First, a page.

“Bell Curve” will never let a company stay ahead of competition. And that’s what it ensures.
Once a teacher enters his class and announces that instead of taking a final exam, the students will have to take a series of four exams for the most challenging subject. Each student will then be awarded the highest average that the class scores in any one of the four exams.
The hard workers and the intelligent lot worked very hard, as always, and got top score in the first exam. To their utter shock, they realized that a number of students in the class performed abysmal and merely scored borderline passing marks while a few flunked too (as they always did in the past). However the average score of the class yet stood at a respectable 65 mark and this was largely attributed to the performance of those 35% students in the class who got the top marks. To illustrate, out of 100 students:
- 20 students scored either full marks or were in the 90’s
- 15 students scored between 75-80
- 35 students scored between 50-80
- 30 students were either borderline cases or shamelessly flunked
The average score slid to 55 after the second exam and at the end of third exam the average score stood at 40. Guess what, the average score slipped to less than 35 after the fourth exam.
What transpired is a no brainer – those who were motivated lost the motivation after the first exam since they could very well see the average and non-serious students (65% of them) reaping the result of the top 35% students’ hard work. Why the top performers must let this happen? It may well have been a case that the average and non-performers could not derive any motivation either. ‘Averaging the score’ suited them just fine.
This is a classic example what socialism can do to a company in today’s time. HR tool what they call ‘bell curve’ takes away the motivation from the performers. At best this motivates only the average and non-performers to not put extra effort. If at all the “bell” rings because the curve that the companies give it so passionately and rigorously during the appraisal cycle, they must do some research whether the sound of it is desired and actually lasts as they intend. I have my doubts.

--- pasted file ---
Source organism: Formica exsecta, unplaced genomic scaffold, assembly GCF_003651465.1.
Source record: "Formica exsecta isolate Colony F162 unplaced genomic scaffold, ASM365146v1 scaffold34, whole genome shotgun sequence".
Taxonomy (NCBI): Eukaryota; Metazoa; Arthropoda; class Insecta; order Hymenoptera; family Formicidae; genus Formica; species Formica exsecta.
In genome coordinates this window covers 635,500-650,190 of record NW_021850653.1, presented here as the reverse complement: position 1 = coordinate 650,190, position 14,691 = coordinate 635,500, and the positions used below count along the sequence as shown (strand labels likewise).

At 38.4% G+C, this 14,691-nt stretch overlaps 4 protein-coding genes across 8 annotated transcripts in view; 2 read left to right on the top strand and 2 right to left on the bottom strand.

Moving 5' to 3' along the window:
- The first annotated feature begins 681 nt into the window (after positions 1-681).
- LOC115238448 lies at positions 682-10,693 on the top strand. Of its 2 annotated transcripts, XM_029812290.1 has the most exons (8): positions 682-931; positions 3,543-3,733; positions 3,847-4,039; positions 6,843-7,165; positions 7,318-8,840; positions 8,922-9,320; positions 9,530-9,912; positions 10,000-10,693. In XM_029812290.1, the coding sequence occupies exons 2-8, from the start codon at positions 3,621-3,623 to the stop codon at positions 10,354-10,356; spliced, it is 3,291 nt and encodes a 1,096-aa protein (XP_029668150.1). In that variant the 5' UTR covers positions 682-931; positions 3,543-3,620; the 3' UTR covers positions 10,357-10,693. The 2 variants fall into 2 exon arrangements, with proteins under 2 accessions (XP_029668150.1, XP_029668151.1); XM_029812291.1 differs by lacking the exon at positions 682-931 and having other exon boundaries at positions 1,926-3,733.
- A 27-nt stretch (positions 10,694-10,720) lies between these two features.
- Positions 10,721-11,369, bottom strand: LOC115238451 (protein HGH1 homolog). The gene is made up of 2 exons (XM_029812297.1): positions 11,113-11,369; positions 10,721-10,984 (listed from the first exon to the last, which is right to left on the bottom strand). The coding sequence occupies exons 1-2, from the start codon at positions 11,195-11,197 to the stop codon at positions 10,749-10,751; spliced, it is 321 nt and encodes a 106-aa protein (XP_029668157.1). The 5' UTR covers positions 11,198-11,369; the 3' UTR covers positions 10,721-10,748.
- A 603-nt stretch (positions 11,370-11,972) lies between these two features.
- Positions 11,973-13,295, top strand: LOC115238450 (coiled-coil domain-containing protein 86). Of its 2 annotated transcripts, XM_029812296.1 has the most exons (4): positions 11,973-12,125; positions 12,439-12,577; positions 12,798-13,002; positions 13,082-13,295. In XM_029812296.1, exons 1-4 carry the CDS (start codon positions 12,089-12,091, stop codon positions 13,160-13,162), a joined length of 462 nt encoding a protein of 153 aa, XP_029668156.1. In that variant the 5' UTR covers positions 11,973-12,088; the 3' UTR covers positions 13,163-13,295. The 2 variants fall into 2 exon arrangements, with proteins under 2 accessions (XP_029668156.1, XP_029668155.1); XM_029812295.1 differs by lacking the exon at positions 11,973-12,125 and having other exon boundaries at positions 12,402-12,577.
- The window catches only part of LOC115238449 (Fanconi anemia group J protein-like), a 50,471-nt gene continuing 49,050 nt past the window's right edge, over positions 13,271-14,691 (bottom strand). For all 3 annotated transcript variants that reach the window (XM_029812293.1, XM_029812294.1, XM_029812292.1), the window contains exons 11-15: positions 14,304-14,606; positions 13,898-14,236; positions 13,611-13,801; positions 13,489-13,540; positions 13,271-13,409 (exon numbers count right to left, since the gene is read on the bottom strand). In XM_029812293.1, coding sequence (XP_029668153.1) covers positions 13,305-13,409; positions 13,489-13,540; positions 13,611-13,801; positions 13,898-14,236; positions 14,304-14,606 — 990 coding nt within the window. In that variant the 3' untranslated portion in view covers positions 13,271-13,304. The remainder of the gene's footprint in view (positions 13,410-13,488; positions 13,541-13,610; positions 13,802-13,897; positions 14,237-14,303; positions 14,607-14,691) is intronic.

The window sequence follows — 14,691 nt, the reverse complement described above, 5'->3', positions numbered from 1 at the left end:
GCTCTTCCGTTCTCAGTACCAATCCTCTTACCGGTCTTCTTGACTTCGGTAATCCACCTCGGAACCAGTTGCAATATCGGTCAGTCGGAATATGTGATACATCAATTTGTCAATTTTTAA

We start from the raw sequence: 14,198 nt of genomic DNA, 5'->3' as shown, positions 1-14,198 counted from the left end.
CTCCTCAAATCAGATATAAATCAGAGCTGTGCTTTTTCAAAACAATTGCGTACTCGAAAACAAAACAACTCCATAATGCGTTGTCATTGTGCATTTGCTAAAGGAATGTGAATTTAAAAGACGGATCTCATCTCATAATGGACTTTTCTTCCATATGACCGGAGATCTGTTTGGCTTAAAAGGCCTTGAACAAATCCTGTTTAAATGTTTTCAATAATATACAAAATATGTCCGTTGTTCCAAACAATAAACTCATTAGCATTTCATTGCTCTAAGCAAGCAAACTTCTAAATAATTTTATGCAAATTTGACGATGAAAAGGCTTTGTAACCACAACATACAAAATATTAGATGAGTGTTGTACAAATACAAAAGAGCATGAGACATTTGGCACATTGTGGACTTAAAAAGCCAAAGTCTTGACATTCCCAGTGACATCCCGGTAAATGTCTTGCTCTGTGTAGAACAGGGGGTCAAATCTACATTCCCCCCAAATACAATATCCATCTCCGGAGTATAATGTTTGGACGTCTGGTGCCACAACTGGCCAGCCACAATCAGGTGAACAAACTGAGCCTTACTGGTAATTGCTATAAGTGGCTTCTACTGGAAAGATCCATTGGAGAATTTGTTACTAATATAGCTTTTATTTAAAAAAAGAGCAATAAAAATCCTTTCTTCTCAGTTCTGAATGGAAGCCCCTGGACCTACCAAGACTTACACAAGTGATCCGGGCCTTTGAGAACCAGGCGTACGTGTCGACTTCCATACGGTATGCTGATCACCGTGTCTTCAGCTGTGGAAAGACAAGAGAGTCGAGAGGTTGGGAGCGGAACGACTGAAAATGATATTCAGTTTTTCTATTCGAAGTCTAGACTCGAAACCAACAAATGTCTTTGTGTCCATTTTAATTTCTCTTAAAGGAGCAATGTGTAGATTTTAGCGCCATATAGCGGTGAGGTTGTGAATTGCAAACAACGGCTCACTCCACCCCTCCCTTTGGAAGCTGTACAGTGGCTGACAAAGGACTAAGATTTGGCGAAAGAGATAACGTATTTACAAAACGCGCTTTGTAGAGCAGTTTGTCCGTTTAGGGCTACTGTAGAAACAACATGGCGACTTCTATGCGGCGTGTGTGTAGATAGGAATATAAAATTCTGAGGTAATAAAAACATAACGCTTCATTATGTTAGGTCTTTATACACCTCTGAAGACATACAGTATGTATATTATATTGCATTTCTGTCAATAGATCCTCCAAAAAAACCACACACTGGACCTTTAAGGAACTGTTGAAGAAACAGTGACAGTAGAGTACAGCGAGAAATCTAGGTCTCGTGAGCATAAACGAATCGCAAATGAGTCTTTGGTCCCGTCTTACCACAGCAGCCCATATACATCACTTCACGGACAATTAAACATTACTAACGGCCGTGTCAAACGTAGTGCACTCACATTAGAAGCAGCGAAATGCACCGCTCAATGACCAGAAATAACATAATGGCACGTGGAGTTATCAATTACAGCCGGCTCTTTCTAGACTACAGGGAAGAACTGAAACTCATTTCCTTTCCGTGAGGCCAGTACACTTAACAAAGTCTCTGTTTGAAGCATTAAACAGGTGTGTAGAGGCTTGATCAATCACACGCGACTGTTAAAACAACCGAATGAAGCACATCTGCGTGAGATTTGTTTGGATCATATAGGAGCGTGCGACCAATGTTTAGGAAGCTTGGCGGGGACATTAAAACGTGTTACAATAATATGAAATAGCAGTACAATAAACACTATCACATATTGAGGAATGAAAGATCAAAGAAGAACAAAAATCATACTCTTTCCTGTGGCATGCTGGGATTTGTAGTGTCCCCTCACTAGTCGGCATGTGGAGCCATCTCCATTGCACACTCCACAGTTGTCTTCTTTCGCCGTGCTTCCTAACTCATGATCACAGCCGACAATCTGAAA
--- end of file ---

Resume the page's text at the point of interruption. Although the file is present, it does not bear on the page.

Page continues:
In my belief, companies that reward their top performing employees, no matter how many of them they are at the end of an appraisal cycle, stand to gain in the long stead. Further the companies that do not take corrective steps to generate an environment of competition internally will find themselves ill-equipped to deal with the external competition.
The internal competition can be generated when:
- the non-performing resources are ridden swiftly;
- 25% of the average performing resources are warned to improve their performance and if they do not improve, they too need to be asked to go in the future appraisal cycles;
- HR polices be reinvented and must be revisited as frequently as every year (including pay scales, entitlements, job roles, expectation management etc.) to hire only the top talent. This will ensure the existing top talent feels challenged and face competition internally;
- Those who are few notches short of becoming top talent are nurtured better so that they can join the top bracket; and
- All measures to be directed to retain the top performers – the competition want them at all given times. The companies cannot gain if its top talent does not gain (or does not feel gained) contemporaneously!
The concept of ‘bell curve’ needs to be redefined or the shape of “bell” perhaps requires a bit of redesigning.
There is just too much competition out there which is growing by every passing day. And guess who can help the company to beat the competition and keep it ahead of them all!
23 January 2016